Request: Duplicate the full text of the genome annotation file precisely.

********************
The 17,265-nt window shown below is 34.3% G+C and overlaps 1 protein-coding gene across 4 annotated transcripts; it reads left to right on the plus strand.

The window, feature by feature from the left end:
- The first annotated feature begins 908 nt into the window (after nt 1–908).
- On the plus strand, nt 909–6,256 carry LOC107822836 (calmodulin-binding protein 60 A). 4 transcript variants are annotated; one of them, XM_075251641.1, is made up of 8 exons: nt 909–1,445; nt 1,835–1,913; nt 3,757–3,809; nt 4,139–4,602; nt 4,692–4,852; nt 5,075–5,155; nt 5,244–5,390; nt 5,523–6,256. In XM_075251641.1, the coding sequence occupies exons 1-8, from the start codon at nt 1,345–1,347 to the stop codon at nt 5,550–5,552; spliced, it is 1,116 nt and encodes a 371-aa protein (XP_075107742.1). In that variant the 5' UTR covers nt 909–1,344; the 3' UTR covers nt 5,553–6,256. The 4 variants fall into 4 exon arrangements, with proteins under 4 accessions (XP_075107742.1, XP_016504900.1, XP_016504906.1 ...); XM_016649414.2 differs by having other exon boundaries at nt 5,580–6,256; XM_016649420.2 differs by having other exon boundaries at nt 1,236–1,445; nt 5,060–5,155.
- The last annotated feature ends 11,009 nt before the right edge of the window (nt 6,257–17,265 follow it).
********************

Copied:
The 17,265-nt window shown below is 34.3% G+C and overlaps 1 protein-coding gene across 4 annotated transcripts; it reads left to right on the plus strand.

The window, feature by feature from the left end:
- The first annotated feature begins 908 nt into the window (after nt 1–908).
- On the plus strand, nt 909–6,256 carry LOC107822836 (calmodulin-binding protein 60 A). 4 transcript variants are annotated; one of them, XM_075251641.1, is made up of 8 exons: nt 909–1,445; nt 1,835–1,913; nt 3,757–3,809; nt 4,139–4,602; nt 4,692–4,852; nt 5,075–5,155; nt 5,244–5,390; nt 5,523–6,256. In XM_075251641.1, the coding sequence occupies exons 1-8, from the start codon at nt 1,345–1,347 to the stop codon at nt 5,550–5,552; spliced, it is 1,116 nt and encodes a 371-aa protein (XP_075107742.1). In that variant the 5' UTR covers nt 909–1,344; the 3' UTR covers nt 5,553–6,256. The 4 variants fall into 4 exon arrangements, with proteins under 4 accessions (XP_075107742.1, XP_016504900.1, XP_016504906.1 ...); XM_016649414.2 differs by having other exon boundaries at nt 5,580–6,256; XM_016649420.2 differs by having other exon boundaries at nt 1,236–1,445; nt 5,060–5,155.
- The last annotated feature ends 11,009 nt before the right edge of the window (nt 6,257–17,265 follow it).